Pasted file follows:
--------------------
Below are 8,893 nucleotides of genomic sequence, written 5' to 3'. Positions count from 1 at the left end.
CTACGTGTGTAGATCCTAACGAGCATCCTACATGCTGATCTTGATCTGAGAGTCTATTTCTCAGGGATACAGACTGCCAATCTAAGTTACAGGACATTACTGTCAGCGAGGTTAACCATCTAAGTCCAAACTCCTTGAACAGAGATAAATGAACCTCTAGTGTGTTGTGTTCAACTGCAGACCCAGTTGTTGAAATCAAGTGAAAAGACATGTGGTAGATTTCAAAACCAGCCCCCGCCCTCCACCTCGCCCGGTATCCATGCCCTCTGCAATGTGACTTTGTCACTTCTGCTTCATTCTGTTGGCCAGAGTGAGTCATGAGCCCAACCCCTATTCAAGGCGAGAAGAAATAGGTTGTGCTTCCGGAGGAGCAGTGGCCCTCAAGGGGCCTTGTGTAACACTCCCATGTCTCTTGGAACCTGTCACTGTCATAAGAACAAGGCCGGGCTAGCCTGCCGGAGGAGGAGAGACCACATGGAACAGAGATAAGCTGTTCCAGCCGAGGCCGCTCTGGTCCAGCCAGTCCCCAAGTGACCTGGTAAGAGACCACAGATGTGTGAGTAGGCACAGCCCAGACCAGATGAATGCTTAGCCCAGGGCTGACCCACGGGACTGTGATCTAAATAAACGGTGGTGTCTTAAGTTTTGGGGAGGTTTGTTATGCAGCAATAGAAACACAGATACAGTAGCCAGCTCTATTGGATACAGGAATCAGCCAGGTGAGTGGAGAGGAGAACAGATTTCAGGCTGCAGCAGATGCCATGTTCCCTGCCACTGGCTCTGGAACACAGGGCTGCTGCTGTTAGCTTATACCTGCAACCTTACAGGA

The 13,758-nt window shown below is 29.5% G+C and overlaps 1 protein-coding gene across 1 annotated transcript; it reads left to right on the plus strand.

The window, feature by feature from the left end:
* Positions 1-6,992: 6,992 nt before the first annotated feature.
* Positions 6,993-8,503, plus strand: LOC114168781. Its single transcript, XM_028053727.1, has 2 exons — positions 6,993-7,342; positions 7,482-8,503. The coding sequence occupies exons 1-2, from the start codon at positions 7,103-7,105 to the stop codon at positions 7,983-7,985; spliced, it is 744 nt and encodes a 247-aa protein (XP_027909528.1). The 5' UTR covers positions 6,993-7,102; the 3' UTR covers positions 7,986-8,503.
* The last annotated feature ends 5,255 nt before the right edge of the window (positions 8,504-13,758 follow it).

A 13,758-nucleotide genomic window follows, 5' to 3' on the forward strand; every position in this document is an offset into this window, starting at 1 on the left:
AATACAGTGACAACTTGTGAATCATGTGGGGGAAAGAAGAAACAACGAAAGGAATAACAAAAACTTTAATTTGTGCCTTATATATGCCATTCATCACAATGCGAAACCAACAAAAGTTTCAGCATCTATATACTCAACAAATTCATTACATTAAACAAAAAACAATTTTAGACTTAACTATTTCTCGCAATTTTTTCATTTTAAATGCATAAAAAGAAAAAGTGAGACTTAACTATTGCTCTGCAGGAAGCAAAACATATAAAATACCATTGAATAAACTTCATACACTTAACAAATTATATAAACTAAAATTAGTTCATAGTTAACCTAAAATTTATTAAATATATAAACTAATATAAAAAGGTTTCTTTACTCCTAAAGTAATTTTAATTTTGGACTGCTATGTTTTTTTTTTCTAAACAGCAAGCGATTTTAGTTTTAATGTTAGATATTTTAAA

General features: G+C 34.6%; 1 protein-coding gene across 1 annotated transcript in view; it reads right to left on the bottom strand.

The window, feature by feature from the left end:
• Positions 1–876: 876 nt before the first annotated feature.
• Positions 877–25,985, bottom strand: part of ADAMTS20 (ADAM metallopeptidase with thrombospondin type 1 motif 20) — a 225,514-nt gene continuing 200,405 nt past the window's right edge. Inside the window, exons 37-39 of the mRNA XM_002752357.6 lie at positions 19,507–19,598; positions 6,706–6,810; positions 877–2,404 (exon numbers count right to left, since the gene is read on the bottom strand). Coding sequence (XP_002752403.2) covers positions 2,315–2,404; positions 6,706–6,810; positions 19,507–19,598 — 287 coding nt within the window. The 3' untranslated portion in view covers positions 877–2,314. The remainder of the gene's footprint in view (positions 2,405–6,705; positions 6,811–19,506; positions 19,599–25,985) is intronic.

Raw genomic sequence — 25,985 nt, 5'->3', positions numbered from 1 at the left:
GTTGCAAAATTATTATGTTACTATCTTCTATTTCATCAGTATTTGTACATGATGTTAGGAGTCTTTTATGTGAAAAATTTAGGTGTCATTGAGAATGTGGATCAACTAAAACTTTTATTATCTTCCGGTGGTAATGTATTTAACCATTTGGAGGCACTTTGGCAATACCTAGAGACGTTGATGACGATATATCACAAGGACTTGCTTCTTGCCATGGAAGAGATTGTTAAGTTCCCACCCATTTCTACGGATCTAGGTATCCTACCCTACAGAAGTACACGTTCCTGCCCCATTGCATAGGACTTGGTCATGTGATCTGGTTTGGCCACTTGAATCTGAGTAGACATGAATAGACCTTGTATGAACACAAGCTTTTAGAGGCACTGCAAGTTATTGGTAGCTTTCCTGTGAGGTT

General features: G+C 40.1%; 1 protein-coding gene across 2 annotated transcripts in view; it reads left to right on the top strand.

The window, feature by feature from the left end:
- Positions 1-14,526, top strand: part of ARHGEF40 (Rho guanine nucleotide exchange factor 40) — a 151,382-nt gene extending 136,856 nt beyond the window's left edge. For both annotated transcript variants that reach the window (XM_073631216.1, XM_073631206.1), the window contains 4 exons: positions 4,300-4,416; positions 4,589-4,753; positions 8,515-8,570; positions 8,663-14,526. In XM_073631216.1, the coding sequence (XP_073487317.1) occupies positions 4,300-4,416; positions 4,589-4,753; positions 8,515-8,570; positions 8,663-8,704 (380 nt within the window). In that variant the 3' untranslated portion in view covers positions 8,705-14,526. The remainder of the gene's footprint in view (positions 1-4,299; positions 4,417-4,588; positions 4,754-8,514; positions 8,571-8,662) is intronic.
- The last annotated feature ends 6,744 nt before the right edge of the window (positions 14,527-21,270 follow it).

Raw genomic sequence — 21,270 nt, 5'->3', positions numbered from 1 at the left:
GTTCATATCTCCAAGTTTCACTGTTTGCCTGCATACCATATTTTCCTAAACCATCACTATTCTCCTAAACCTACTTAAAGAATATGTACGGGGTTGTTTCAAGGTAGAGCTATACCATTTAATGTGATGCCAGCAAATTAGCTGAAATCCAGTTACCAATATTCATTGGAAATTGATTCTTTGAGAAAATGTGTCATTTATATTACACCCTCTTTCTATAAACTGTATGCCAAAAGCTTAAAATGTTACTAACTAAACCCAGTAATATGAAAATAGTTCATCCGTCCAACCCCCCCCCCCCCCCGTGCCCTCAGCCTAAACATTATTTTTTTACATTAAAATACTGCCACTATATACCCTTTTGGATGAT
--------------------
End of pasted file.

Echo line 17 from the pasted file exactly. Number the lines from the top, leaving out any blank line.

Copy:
The window, feature by feature from the left end: